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How John Lennon Convinced Paul McCartney to Keep a Famous Line in 'Hey Jude'

"It's the best one, innit?" McCartney said Lennon told him of lyrics he considered changing in the 1968 hit song

Vinnie Zuffante/Michael Ochs Archives/Getty; David M. Benett/Dave Benett/WireImage John Lennon in 1973 and Paul McCartney in 2018
Vinnie Zuffante/Michael Ochs Archives/Getty; David M. Benett/Dave Benett/WireImage John Lennon in 1973 and Paul McCartney in 2018

Paul McCartney is opening up about how he and John Lennon took a sad song and made it better.

On Wednesday's episode of The Beatles member's podcast from iHeartPodcasts and Pushkin, Paul McCartney: A Life in Lyrics, the music legend, 81, spoke about crafting the 1968 classic "Hey Jude." In addition to reflecting on how the song was inspired by his close relationship with Lennon's first-born son Julian and the time his bandmate left his first wife, Cynthia, and son to pursue a relationship with Yoko Ono, he shared that Lennon inspired him to keep a lyric he considered changing.

"'The movement you need is on your shoulder.' Now, I thought that was just me blocking in," McCartney admitted on the podcast.

The rock star revealed that the late icon convinced him not to alter a line in the song when he played it for him and Ono, 91, for the first time.

Related: Sam Mendes Is Making Four Separate Beatles Movies About John Lennon, Paul McCartney, George Harrison and Ringo Starr

"When I played it for John and Yoko in my music room on my psychedelic piano — I'm sitting facing this way and they're standing behind me, almost on my shoulder and they're listening," he continued. "I'm so pleased with myself playing this new song."

McCartney explained that he was quick to tell his collaborator that the line intended to be a filler wouldn't be in the song for much longer — until Lennon interjected. "I turn around to John, 'Don't worry. I'll change that,'" he shared. "And he looked at me and said, 'You won't, you know? It's the best line, innit?'"

The line, of course, stayed in the iconic song — which became the longest song to reach No. 1 on the Hot 100 at the time, coming in at seven minutes and 12 seconds.

<p>CBS Photo Archive/Getty Images</p> Paul McCartney and John Lennon of The Beatles performing on 'The Ed Sullivan Show' in August 1965

CBS Photo Archive/Getty Images

Paul McCartney and John Lennon of The Beatles performing on 'The Ed Sullivan Show' in August 1965

Related: Looking Back on the Beatles' Star-Making Ed Sullivan Performance on the 60th Anniversary

While the song originally held one meaning, it's remained one of the most, beloved tracks in The Beatles discography for its uplifting message.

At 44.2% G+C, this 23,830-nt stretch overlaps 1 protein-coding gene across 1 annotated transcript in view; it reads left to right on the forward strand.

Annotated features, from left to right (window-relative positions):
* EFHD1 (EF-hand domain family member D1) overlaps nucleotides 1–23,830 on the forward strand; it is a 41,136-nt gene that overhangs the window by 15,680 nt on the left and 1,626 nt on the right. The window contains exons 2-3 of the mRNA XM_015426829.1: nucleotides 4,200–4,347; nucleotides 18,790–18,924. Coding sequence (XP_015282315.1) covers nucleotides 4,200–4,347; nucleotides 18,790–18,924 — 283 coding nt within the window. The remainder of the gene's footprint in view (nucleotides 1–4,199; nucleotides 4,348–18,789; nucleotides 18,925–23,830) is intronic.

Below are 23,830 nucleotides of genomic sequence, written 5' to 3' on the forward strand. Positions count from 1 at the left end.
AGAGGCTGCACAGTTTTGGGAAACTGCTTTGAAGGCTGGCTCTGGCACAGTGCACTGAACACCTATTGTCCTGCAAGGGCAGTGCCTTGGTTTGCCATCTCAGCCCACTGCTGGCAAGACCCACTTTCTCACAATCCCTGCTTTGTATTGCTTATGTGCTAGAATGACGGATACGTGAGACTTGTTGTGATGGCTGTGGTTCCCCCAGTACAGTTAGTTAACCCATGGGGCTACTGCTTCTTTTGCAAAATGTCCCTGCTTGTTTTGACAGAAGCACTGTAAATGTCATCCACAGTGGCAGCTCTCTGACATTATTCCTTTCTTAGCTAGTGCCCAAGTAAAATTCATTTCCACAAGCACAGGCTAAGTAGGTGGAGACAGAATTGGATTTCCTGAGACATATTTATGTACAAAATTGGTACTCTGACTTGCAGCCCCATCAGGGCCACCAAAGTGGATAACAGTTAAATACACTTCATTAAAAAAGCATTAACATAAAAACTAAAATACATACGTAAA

McCartney also spoke about the 1968 hit's resonance on A Life in Lyrics. "Because I know when I've been going through bad times, I don't know, like Linda's illness and consequent death and the breakup of the Beatles," he said, referring to his wife Linda McCartney's breast cancer diagnosis and death in 1998.

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"All these sorts of things, these moments in your life, I know you really feel lousy. You've got a pit in your stomach all the time. So to me, the idea sometimes behind songs is to try and reach that person and say, 'Look, how about this thought?'"

He continued, "So I'm always trying to do that. I notice. I'm always trying to say, look, it's going to be okay. It will be alright. I'm trying to be the voice of encouragement."

<p>Joe Marino/UPI/Shutterstock </p> Paul McCartney performing at Camping World Stadium in Orlando, Florida in May 2022

Joe Marino/UPI/Shutterstock

Paul McCartney performing at Camping World Stadium in Orlando, Florida in May 2022

Related: Paul McCartney's Life in Photos

Because the song was famously written with Julian in mind, the musician, 60, has opened up about his thoughts on it over the years.

In a December 202 interview with Esquire, McCartney revealed he'd been "driven up the wall" by the song that he described as being meant to "to console Mum, and also to console me."

"It’s a beautiful sentiment, no question about that, and I’m very thankful — but I’ve also been driven up the wall by it," he told the outlet. "I love the fact that he wrote a song about me and for Mum, but depending on what side of the bed one woke up on, and where you’re hearing it, it can be a good or a slightly frustrating thing. But in my heart of hearts, there’s not a bad word I could say about it."

McCartney added, "The lyrics are pertinent even now. They’re about making life better and taking the weight off my shoulders, especially on the path I followed as a musician — following Dad."

Julian also told PEOPLE in a September 2022 interview that he'd learn to embrace "Hey Jude" and honoring his father's legacy by releasing his seventh studio album titled Jude.

"It was very much reflective, looking in the mirror deeply and trying to find that place of peace," he said of creating the record. "I found it one or two times before, but it got lost in the muddle of life. Working on the album was about getting in touch with myself and who I am."

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